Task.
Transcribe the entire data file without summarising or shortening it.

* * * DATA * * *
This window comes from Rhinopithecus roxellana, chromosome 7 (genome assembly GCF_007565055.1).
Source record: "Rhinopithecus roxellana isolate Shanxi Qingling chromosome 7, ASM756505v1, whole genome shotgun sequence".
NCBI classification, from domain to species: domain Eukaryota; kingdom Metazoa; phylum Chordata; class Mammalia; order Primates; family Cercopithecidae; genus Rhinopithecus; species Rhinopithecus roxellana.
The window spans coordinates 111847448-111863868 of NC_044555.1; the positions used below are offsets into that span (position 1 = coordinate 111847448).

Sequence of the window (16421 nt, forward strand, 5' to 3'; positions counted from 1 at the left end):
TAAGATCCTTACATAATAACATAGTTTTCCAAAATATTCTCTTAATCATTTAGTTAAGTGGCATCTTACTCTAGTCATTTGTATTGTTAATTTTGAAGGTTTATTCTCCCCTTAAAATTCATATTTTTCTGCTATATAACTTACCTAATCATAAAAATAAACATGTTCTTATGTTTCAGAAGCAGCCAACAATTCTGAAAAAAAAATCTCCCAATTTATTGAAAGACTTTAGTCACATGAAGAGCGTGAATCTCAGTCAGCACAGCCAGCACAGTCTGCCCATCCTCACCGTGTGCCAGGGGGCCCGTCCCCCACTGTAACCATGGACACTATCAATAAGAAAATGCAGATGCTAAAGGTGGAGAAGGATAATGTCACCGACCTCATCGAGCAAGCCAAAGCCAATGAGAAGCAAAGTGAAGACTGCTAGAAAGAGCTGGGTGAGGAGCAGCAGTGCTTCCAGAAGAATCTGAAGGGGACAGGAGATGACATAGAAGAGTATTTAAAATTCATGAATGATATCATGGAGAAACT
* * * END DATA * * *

This window comes from Rhinopithecus roxellana, chromosome 7 (genome assembly GCF_007565055.1).
Source record: "Rhinopithecus roxellana isolate Shanxi Qingling chromosome 7, ASM756505v1, whole genome shotgun sequence".
NCBI classification, from domain to species: domain Eukaryota; kingdom Metazoa; phylum Chordata; class Mammalia; order Primates; family Cercopithecidae; genus Rhinopithecus; species Rhinopithecus roxellana.
The window spans coordinates 111847448-111863868 of NC_044555.1; the positions used below are offsets into that span (position 1 = coordinate 111847448).

Sequence of the window (16421 nt, forward strand, 5' to 3'; positions counted from 1 at the left end):
TAAGATCCTTACATAATAACATAGTTTTCCAAAATATTCTCTTAATCATTTAGTTAAGTGGCATCTTACTCTAGTCATTTGTATTGTTAATTTTGAAGGTTTATTCTCCCCTTAAAATTCATATTTTTCTGCTATATAACTTACCTAATCATAAAAATAAACATGTTCTTATGTTTCAGAAGCAGCCAACAATTCTGAAAAAAAAATCTCCCAATTTATTGAAAGACTTTAGTCACATGAAGAGCGTGAATCTCAGTCAGCACAGCCAGCACAGTCTGCCCATCCTCACCGTGTGCCAGGGGGCCCGTCCCCCACTGTAACCATGGACACTATCAATAAGAAAATGCAGATGCTAAAGGTGGAGAAGGATAATGTCACCGACCTCATCGAGCAAGCCAAAGCCAATGAGAAGCAAAGTGAAGACTGCTAGAAAGAGCTGGGTGAGGAGCAGCAGTGCTTCCAGAAGAATCTGAAGGGGACAGGAGATGACATAGAAGAGTATTTAAAATTCATGAATGATATCATGGAGAAACT